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Special Issue "Geospatial Statistics and Spatiotemporal Analysis Based on Remote Sensing Imagery"

A special issue of Remote Sensing (ISSN 2072-4292). This special issue belongs to the section "Remote Sensing Image Processing".

Deadline for manuscript submissions: closed (30 September 2021) | Viewed by 6050

Special Issue Editors

Dr. Lluís Pesquer Mayos
E-Mail Website
Guest Editor
Grumets Research Group, CREAF, Edifici C, Universitat Autònoma de Barcelona, 08193 Bellaterra, Catalonia, Spain
Interests: spatial analysis; geostatistics; remote sensing processing methods; GIS; interoperability; high-performance computing
Dr. Mariana Belgiu
E-Mail Website
Guest Editor
Faculty of Geo-Information Science and Earth Observation (ITC), University of Twente, Enschede, The Netherlands
Interests: satellite image time series analysis; machine learning; semantics in remote sensing
Special Issues, Collections and Topics in MDPI journals

Special Issue Information

Dear Colleagues,

The scientific community has become increasingly interested in using earth observation system (EOS) satellites. Remotely sensed data is also increasingly more accessible across multiple scientific domains. The Earth's surface and the corresponding variables captured by remotely sensed images have distinct spatial properties. Geospatial statistics provide methods for quantification and analysis of these spatial properties and their spatial dependencies. A long historical archive of remote sensing data is within the reach of scientists providing huge temporal datasets for monitoring, estimating, modeling, and understanding the dynamics of many of the Earth's surface phenomena. With the aim of increasing the knowledge of spatiotemporal properties and methodologies in remote sensing disciplines, the list of potential topics below is indicative of the research themes in which manuscripts are solicited:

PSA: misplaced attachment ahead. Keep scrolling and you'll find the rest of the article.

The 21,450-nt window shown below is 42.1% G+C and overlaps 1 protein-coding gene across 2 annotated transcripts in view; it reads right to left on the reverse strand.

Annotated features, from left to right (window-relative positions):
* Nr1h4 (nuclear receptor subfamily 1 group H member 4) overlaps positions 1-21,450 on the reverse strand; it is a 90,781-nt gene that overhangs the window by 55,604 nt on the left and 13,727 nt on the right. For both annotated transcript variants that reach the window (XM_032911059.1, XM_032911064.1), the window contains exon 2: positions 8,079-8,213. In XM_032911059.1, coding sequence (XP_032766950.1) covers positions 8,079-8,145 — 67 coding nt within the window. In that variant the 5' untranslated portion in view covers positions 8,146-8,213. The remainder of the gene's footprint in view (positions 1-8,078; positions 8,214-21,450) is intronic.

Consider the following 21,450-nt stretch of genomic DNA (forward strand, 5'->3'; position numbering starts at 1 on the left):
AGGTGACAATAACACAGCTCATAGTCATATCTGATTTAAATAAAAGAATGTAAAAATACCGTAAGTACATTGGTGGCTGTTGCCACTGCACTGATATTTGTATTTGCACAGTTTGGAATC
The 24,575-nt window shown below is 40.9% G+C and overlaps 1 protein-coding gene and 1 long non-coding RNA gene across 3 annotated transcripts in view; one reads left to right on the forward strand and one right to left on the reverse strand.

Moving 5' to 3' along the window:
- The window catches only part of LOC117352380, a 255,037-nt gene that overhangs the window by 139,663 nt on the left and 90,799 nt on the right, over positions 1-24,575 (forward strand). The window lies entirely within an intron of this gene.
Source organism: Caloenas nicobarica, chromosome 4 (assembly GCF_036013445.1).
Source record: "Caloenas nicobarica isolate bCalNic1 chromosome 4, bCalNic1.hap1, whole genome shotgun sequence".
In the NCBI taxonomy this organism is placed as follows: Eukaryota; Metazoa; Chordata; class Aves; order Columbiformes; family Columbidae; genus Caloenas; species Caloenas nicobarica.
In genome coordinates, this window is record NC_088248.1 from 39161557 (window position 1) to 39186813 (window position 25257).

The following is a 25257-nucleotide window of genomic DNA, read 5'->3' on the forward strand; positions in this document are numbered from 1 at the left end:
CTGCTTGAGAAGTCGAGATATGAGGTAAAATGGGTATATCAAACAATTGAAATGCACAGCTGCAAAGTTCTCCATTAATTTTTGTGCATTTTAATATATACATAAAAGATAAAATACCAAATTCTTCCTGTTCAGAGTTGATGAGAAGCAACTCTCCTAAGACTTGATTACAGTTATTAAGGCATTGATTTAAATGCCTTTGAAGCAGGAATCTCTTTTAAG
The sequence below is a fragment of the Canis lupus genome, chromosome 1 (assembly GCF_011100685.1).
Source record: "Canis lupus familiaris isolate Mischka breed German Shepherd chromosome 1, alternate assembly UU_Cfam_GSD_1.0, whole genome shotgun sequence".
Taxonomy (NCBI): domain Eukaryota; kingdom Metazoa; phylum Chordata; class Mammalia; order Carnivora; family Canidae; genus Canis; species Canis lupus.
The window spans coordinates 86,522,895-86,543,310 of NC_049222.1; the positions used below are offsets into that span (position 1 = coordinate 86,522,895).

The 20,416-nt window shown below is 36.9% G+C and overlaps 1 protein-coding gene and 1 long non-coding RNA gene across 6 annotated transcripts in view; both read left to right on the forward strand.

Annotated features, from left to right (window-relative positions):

• Methods of scaling geospatial remote sensing data
  • Methods for coherent multisensor time series of remote sensing data
  • Uncertainty spatialization of remote sensing data
  • Analysis of geospatial properties: anisotropy, heterogeneity, fragmentation, autocorrelation, etc. of large remote sensing time series
  • Innovative analysis of cycle and phenology spatiotemporal patterns of remote sensing time series
  • Changes on autocorrelation patterns of large time series
  • Remote sensing imagery time series harmonization in geostatistical analysis
  • Statistical and spatial quality indicators for remote sensing imagery
  • Products composite (i.e., vegetation indexes) and multitemporal data fusion methods with preserving geospatial properties.
  • Geostatistical methodologies for filling time/spatial gaps or artifacts in remote sensing imagery